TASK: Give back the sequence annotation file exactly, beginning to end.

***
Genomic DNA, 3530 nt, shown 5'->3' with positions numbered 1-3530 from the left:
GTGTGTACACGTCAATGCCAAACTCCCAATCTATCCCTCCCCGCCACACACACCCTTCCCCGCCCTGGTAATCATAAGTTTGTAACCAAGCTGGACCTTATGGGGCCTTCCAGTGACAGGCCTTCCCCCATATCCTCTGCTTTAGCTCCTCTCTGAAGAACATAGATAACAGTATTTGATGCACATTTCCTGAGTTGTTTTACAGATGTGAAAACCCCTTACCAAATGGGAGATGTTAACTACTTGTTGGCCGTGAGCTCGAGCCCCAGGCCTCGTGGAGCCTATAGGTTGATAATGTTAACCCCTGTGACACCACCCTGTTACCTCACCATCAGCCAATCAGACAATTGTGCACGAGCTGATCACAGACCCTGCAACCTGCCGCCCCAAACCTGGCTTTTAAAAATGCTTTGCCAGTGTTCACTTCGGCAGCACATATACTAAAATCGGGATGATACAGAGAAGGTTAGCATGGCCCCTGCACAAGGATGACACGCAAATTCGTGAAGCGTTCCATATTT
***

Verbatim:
Genomic DNA, 3530 nt, shown 5'->3' with positions numbered 1-3530 from the left:
GTGTGTACACGTCAATGCCAAACTCCCAATCTATCCCTCCCCGCCACACACACCCTTCCCCGCCCTGGTAATCATAAGTTTGTAACCAAGCTGGACCTTATGGGGCCTTCCAGTGACAGGCCTTCCCCCATATCCTCTGCTTTAGCTCCTCTCTGAAGAACATAGATAACAGTATTTGATGCACATTTCCTGAGTTGTTTTACAGATGTGAAAACCCCTTACCAAATGGGAGATGTTAACTACTTGTTGGCCGTGAGCTCGAGCCCCAGGCCTCGTGGAGCCTATAGGTTGATAATGTTAACCCCTGTGACACCACCCTGTTACCTCACCATCAGCCAATCAGACAATTGTGCACGAGCTGATCACAGACCCTGCAACCTGCCGCCCCAAACCTGGCTTTTAAAAATGCTTTGCCAGTGTTCACTTCGGCAGCACATATACTAAAATCGGGATGATACAGAGAAGGTTAGCATGGCCCCTGCACAAGGATGACACGCAAATTCGTGAAGCGTTCCATATTT